What Does Customer Service Mean to You?

A Neighborhood Store


It is important to know what customer service means to you. Although, it might sound simplistic to say that customer service depends on your attitude toward the customer. However, if you really care about giving good service and wanting to serve your customers, good customer service will be somewhat a matter of intuition. If you don’t like the customers, chances are you will not please them. Customer service will be a natural result of really caring.

Many people are nostalgic for the days of the “Ma and Pa store.” I grew up in those days when such stores were in every neighborhood. They were mostly small grocery stores which most people could walk to and were owned by people who either lived in the back of the store or somewhere in the neighborhood. The customers were their friends and neighbors. In our neighborhood, the people across the street from us ran the hardware store a few blocks away. The local butcher lived half a block from us. Our next door neighbor was a retired factory owner whose factory was about three blocks away. Then with the advent of the GI bill people started moving to housing developments outside of the city. The shops were no longer as convenient and they had to drive somewhere to shop. By and large, the stores were impersonal and self-service, no longer friendly. They were not unfriendly, but not friendly either. As the owners of the neighborhood stores got older and sold. The new owners did not always have the same attitude toward the customers. They didn’t know the people and, seemingly, did not want to know them. You could still buy at these stores but it just wasn’t the same. What was missing was the personalism of the old owners without the advantages of the big stores. It appears to me that sometimes older people wanted a small business to bring in extra income and running a store looked easy to them. They did not understand that the years of serving the same customer, who were also friends and neighbors, was part of the business. It did not occur to them to get to know the customers. The new owners saw no reason to know the customers and the customers saw no reason to come back.

In the 1980’s I moved to a small town and commuted to work. Most people did and there were not very many local businesses left. The small stores in that town and those nearby seemed to have a very “could care less” attitude. For example, I would mention that we just moved into town and there was no response or else a disinterested “that’s nice.” Nobody said “Welcome to our town, I hope you like it here.” The response they gave was one that they didn’t care about me as either a customer or a neighbor. If they had given the other response it would have indicated that they did care and I would have been more likely to want to come back and do business with them. These are the kind of shopkeepers who complain that Wal-Mart if taking over the country. The sad part is that when a Walmart or other competition comes in, these stores do nothing to compete. It is as if they think it is your civic duty to buy from them. They town did have one exception. There was a grocer who understood his town and his market. He expanded his store, stocked it with the goods he knew the customers wanted. They would probably stock up on canned goods and such in the “cities’ but would buy bread, milk, meat and other fresh foods from him. He cared about his town and they cared about him.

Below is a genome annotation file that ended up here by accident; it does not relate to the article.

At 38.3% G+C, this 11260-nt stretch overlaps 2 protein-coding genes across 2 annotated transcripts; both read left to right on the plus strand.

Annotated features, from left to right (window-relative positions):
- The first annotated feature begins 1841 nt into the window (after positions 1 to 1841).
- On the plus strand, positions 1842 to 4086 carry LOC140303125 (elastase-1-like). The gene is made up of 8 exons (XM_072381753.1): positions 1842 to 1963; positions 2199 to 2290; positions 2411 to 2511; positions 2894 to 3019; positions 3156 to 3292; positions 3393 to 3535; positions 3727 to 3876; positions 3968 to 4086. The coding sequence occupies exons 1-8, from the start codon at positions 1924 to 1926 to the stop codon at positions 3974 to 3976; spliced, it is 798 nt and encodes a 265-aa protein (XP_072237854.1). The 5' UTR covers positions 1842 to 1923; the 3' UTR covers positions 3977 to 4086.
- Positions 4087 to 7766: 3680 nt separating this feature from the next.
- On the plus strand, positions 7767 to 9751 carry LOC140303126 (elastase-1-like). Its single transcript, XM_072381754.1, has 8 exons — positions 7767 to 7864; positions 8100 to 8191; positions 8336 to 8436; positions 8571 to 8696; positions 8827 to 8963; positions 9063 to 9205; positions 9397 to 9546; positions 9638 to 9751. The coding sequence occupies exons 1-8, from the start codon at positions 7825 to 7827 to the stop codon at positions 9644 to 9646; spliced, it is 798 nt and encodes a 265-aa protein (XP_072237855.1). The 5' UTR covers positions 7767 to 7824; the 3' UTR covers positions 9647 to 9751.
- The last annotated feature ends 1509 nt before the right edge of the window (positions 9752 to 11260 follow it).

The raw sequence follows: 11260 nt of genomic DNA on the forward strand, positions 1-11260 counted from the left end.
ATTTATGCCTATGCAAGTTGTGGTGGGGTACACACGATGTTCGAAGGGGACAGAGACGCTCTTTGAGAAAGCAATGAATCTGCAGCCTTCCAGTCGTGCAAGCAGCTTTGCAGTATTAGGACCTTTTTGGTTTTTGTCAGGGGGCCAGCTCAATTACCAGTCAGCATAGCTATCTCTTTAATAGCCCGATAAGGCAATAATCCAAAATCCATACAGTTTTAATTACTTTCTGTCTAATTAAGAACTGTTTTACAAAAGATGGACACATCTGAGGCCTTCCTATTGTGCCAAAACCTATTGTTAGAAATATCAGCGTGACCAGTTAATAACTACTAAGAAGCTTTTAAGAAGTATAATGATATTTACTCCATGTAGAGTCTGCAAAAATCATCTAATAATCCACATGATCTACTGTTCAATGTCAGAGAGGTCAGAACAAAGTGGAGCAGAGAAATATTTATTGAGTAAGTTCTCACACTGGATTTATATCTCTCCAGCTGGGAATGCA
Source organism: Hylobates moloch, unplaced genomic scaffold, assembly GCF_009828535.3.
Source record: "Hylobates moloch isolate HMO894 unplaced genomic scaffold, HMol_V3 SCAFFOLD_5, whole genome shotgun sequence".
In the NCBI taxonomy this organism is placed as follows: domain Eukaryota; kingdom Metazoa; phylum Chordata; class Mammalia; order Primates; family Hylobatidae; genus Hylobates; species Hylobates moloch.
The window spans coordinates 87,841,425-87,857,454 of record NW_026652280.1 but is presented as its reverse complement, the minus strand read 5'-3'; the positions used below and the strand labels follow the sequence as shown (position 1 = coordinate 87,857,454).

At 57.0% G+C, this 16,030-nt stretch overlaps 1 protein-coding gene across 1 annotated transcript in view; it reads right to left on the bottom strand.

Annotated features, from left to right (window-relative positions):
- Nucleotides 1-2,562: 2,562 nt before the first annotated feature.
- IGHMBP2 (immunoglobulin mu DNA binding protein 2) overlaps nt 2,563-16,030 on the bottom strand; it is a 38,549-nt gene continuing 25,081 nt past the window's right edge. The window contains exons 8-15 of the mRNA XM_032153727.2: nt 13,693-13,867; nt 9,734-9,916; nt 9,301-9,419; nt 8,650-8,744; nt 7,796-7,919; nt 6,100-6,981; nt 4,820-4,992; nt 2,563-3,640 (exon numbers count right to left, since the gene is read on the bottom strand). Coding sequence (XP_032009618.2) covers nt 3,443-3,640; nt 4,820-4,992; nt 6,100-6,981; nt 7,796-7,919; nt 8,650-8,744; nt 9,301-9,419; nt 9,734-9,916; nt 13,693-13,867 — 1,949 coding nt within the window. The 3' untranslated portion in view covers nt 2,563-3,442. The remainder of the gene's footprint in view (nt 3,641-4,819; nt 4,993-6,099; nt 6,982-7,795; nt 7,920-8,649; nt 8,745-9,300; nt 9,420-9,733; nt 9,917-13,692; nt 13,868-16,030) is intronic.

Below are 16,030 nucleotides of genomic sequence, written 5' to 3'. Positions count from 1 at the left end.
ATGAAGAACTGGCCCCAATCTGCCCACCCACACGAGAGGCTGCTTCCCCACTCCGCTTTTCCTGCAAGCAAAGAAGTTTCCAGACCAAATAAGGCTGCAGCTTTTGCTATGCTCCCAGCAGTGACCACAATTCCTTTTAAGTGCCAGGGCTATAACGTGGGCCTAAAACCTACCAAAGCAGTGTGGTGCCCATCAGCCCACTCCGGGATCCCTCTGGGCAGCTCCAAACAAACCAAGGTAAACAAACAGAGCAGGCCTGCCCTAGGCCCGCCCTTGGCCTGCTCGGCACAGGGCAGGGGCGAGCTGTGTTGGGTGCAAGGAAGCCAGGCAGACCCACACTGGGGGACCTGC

Things have become more and more impersonal. When I first started driving, a service station was a place where an attendant pumped gas into your tank, checked your tires and oil and cleaned your windshield. Now if a station advertises “full service” it means someone will pump the gas for you.

Another thing that makes customer service bad is technology and the tendency to let technological systems run things for us instead of taking charge of our own customer relations. Instead of the old saying that “the customer is always right’ we assume that the computer, phone system or robot is always right. We all hate it when we are put on hold by an impersonal device and you waste ten minutes or longer going through the system of interacting with a non-human system in order to get to talk to a human. What I really hate is when they put me on hold I usually have to listen to some terrible music.

What is really sad is that nobody thinks to challenge the devices. An experience of mine while working as a collections correspondent for a corporation in the early days of computers may illustrate something I believe about customer service. At that time computers mostly handled money transactions. On credit accounts such as loans for home improvements and such the computer would send out about three late notices and if no payments were received the accounts were turned over to someone like myself. One account was given to me as a result of a letter from the customer saying that she had paid all her payments but we were still billing her for an amount of about $35.00. I looked through the file and there were several previous letters and letters from my co-workers telling her she owed the money and please pay the billed amount. I decided to look a little deeper and requested a print-out of the account. What I discovered was that when she made her first payment it was posted a day or two past the due date. When that happened the computer deducted a late payment from her payment leaving the account a dollar short. (Ever hear the saying “a day late and a dollar short?”). In those days customers usually had a coupon book for payment on an account. Each month, they would tear out a coupon and send it with a check to meet the payment. In her case the account was short for the late charges that had accrued each month and the computer would deduct another dollar from the next payment. When she sent in what she thought was the last payment she still owed the amount of all those late charges.